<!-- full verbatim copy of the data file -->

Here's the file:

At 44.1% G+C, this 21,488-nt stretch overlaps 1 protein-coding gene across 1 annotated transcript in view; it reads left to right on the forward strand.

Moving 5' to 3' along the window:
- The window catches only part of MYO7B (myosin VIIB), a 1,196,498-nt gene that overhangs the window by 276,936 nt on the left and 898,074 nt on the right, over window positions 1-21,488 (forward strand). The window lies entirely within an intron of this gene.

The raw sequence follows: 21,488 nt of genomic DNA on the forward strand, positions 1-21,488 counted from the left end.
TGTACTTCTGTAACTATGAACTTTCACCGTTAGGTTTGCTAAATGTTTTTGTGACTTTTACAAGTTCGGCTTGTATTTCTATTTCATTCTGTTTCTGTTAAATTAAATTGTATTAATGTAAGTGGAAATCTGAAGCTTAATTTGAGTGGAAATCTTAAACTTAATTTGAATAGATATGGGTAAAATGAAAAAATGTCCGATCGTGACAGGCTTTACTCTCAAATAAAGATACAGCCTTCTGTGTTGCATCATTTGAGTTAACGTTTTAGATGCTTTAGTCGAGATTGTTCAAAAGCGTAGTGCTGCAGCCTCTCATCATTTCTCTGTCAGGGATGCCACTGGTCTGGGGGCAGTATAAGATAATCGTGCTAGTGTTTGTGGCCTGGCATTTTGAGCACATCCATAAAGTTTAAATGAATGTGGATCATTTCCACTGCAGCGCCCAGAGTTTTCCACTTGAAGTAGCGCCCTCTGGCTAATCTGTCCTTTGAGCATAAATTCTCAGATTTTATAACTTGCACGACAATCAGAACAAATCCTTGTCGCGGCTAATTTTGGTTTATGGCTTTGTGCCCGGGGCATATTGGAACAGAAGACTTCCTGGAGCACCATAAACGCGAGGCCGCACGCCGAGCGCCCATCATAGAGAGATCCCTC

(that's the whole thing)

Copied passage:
At 44.1% G+C, this 21,488-nt stretch overlaps 1 protein-coding gene across 1 annotated transcript in view; it reads left to right on the forward strand.

Moving 5' to 3' along the window:
- The window catches only part of MYO7B (myosin VIIB), a 1,196,498-nt gene that overhangs the window by 276,936 nt on the left and 898,074 nt on the right, over window positions 1-21,488 (forward strand). The window lies entirely within an intron of this gene.

The raw sequence follows: 21,488 nt of genomic DNA on the forward strand, positions 1-21,488 counted from the left end.
TGTACTTCTGTAACTATGAACTTTCACCGTTAGGTTTGCTAAATGTTTTTGTGACTTTTACAAGTTCGGCTTGTATTTCTATTTCATTCTGTTTCTGTTAAATTAAATTGTATTAATGTAAGTGGAAATCTGAAGCTTAATTTGAGTGGAAATCTTAAACTTAATTTGAATAGATATGGGTAAAATGAAAAAATGTCCGATCGTGACAGGCTTTACTCTCAAATAAAGATACAGCCTTCTGTGTTGCATCATTTGAGTTAACGTTTTAGATGCTTTAGTCGAGATTGTTCAAAAGCGTAGTGCTGCAGCCTCTCATCATTTCTCTGTCAGGGATGCCACTGGTCTGGGGGCAGTATAAGATAATCGTGCTAGTGTTTGTGGCCTGGCATTTTGAGCACATCCATAAAGTTTAAATGAATGTGGATCATTTCCACTGCAGCGCCCAGAGTTTTCCACTTGAAGTAGCGCCCTCTGGCTAATCTGTCCTTTGAGCATAAATTCTCAGATTTTATAACTTGCACGACAATCAGAACAAATCCTTGTCGCGGCTAATTTTGGTTTATGGCTTTGTGCCCGGGGCATATTGGAACAGAAGACTTCCTGGAGCACCATAAACGCGAGGCCGCACGCCGAGCGCCCATCATAGAGAGATCCCTC